The student news site of Marquette University

Marquette Wire

The student news site of Marquette University

Marquette Wire

The student news site of Marquette University

Marquette Wire

Cream City Soundcheck brings together movies and music at Turner Hall

The Cream City Soundcheck celebrates Milwaukee’s filmmakers, musicians and landmark stages. Photo courtesy of doc|UWM.

The videos in Cream City Soundcheck are like a band’s continuous declaration of “We love you, Milwaukee!”

The new web series from doc|UWM chronicles both local and national acts as they perform at Pabst Group concert venues around Milwaukee. Each video then follows a band through a sort of Brew City pilgrimage as they visit Milwaukee landmarks like Leon’s Custard, Downtown Books and Buck Bradley’s.

Yesterday, debuted with nine stylishly shot completed videos. So far, CCS has featured two national acts, YACHT and Generationals, as well as seven local bands including Milwaukee-favorites Trapper Shoepp and the Shades and Maritime.

“Originally, it was seen as something more like an Austin City Limits, where it is just a band performing,” series producer Ryan Sarnowski said. “But we didn’t want just that. We wanted something different, something unique, something that felt like our own.”

The filmmakers, all students taking classes in UWM’s film school, took the  approach of interspersing moments of concert footage with candid moments from each band as they hang out around Milwaukee’s most interesting spots.

The student filmmakers were responsible for creating each video entirely, making graphics and editing, as well as planning each shoot and working with the bands.


“It is such a great environment where you get to be a part of every step in the filmmaking process.” said CCS filmmaker Matthew Dwyer. “It was something that I made that I can have pride in.”

When Soundcheck secured the New Orleans indie group Generationals for shooting, the filmmakers had just one week to prepare.

“Generationals were the first national band, so we decided to just get all the Milwaukee stereotypes out of the way,” Sarnowski said. “It’s saying cheese curds, bowling, beer! Let’s slay the elephant in the room, so we can move past that image of us.”

Students shot fifteen hours of footage with the band, traveling to Milwaukee sites Koz’s Mini Bowl, Hi-Fi Cafe and Rushmore Records before recording the concert at Turner Hall.

“There’s only so much setup you can do before you get there,” filmmaker Josh Smith said. “You set up these places where you go, but once you’re there, you just film as much as you can and hope that something good comes of it.”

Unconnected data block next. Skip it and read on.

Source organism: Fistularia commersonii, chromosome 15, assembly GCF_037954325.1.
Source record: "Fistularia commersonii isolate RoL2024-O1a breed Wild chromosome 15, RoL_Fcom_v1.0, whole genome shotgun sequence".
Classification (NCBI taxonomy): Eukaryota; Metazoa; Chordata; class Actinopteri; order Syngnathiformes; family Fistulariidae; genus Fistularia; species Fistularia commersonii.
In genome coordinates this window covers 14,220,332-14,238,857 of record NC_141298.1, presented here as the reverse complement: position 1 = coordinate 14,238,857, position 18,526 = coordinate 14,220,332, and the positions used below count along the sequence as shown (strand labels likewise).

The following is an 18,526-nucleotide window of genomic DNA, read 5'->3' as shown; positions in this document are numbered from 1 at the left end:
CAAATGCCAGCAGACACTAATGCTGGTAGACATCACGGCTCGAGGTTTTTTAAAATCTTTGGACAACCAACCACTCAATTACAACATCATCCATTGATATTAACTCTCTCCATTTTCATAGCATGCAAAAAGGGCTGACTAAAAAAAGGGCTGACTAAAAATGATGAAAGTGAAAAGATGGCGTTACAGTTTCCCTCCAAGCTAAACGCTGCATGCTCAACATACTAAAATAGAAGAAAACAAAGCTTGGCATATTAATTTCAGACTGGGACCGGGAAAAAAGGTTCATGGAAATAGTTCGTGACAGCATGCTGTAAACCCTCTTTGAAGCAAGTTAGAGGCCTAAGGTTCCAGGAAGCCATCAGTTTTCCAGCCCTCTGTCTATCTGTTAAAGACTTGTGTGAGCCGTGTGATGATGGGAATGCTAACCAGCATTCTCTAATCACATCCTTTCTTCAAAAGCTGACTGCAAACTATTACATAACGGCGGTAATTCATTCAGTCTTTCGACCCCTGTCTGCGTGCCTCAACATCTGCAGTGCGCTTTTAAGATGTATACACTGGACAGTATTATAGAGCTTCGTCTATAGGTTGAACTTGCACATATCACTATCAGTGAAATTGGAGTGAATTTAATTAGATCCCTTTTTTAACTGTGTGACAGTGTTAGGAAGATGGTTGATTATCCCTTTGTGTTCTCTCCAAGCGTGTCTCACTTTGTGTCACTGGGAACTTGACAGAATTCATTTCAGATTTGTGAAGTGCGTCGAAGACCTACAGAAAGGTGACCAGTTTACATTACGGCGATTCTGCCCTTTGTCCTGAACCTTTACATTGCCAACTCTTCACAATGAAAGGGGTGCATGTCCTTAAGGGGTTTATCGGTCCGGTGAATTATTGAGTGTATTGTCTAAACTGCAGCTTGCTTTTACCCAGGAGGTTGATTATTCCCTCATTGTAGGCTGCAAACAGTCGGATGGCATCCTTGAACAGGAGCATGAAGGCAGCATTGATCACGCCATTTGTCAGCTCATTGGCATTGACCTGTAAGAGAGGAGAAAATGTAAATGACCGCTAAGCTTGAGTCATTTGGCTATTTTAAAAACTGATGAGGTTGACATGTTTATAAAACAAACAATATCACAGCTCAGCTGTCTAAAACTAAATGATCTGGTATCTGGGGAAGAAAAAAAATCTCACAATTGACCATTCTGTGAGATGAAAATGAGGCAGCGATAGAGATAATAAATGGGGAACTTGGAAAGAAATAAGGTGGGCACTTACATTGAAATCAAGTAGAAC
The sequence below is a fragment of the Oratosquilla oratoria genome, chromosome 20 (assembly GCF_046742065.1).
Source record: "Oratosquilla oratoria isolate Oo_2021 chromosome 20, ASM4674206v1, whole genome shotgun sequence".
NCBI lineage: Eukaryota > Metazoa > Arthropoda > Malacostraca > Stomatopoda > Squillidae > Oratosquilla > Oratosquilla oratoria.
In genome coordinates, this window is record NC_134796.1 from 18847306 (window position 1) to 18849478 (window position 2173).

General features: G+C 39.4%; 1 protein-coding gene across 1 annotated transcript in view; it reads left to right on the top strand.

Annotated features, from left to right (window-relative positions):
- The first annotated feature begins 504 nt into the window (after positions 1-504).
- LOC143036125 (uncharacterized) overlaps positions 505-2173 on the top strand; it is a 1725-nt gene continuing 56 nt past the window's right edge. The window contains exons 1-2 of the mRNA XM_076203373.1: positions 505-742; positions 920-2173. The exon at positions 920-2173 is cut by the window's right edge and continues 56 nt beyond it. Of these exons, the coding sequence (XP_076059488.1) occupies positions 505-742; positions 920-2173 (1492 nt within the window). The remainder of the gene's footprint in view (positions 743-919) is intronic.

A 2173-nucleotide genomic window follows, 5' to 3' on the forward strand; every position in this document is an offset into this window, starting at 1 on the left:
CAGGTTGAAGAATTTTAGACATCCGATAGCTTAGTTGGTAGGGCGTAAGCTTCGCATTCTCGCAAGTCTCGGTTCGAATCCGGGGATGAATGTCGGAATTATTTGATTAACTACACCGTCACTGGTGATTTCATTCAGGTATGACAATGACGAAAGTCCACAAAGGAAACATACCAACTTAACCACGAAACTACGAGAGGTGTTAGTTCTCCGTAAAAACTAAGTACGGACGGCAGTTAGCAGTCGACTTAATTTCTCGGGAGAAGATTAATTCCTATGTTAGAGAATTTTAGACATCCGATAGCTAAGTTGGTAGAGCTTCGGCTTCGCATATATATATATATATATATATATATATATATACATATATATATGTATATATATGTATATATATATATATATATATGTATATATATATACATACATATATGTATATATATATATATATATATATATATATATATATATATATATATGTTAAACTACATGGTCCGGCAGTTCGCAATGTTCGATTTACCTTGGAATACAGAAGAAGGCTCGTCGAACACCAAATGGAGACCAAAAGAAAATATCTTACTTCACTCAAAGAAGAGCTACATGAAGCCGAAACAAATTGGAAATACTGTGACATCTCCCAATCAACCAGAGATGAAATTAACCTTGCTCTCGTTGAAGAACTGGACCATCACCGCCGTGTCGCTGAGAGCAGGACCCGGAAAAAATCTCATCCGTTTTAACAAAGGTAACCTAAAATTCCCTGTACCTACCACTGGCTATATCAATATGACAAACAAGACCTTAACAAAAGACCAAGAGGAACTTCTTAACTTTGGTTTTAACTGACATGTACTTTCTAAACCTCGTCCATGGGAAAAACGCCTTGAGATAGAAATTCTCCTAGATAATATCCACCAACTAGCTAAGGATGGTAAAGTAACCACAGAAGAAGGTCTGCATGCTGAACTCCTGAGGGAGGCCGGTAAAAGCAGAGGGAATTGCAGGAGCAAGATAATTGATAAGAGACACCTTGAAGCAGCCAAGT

The final product is a 10-minute documentary, full of spontaneous and personal moments from the band.

In a scene in the funky, eclectic shop Luv Unlimited, one of the Gernerationals’ two members, Grant Widmer, puts on a comically tall and furry hat, looks at the camera and says, “This would be what I would call a signature hat. Everyone who saw you would go ‘There’s that guy with the signature hat. Take him seriously in his life.’”

Generationals, like most performers featured on Cream City Soundcheck, seem to really love discovering Milwaukee. They admire the city’s architecture, enjoy some beers in local bars and eat cheese curds–which Generationals’ Ted Joyner calls “bangin’.”

“I think (Milwaukee) is one of my favorite places in the country,” Joyner says later in the video. “I think there are too few towns that really have their own feel. This isn’t a place that could just be anywhere.”

Beyond national acts like Generationals enjoying the city for the first time, Cream City Soundcheck also captures the characters that make up Milwaukee’s own music scene. Though the films follow established names like Maritime playing the big venue, Turner Hall, the filmmakers also recorded acts like self-proclaimed “struggling rock band” Mortgage Freedman as the group prepared or a small gig at the bar Y-Not III.

Much in line with the spirit of the series, to celebrate the debut there will be a free kick-off concert tonight at Turner Hall, less than a 15 minute bus ride from campus. The show will include performances by the Fatty Acids and Kane Place Record Club along with the debut of the series’ final video with YACHT.

(CCS) is a great opportunity for getting artists recognized,” Cole Quamme, drummer for the popular Milwaukee act The Fatty Acids said. “I feel like the Milwaukee music scene is kind of hidden, and this kind of thing lets people know about some great bands.”

The Fatty Acids will be giving one of their signature high energy performances at tonight’s event to be filmed as part of the next round of CCS videos.

The band is a natural fit for the project. The sextet met as students at UWM, two members were both film students themselves, and the band’s fun, synth-infused sound makes for a lively performance.

The kick-off show will fundraise for the continuation of the project by accepting donations and selling food by local vendors MKE Localicious, Streetza and Mamacita’s Tamales.

After its official reveal the series hopes to continue to find more national and local acts to feature with a whole new class of student filmmakers taking control for another year of production for this already-popular series.

Becky Cofta, a UWM student who’s worked on the marketing side of the project, expressed what seems to be a common reaction from everyone who has put work into CCS. “Whenever I talk about this project, I just glow. I’m so proud of it.” she said. “I mean who doesn’t love rock and roll? Who doesn’t love Milwaukee? That’s the bottom line.”

Story continues below advertisement
Leave a Comment
More to Discover

Comments (0)

All Marquette Wire Picks Reader Picks Sort: Newest

Your email address will not be published. Required fields are marked *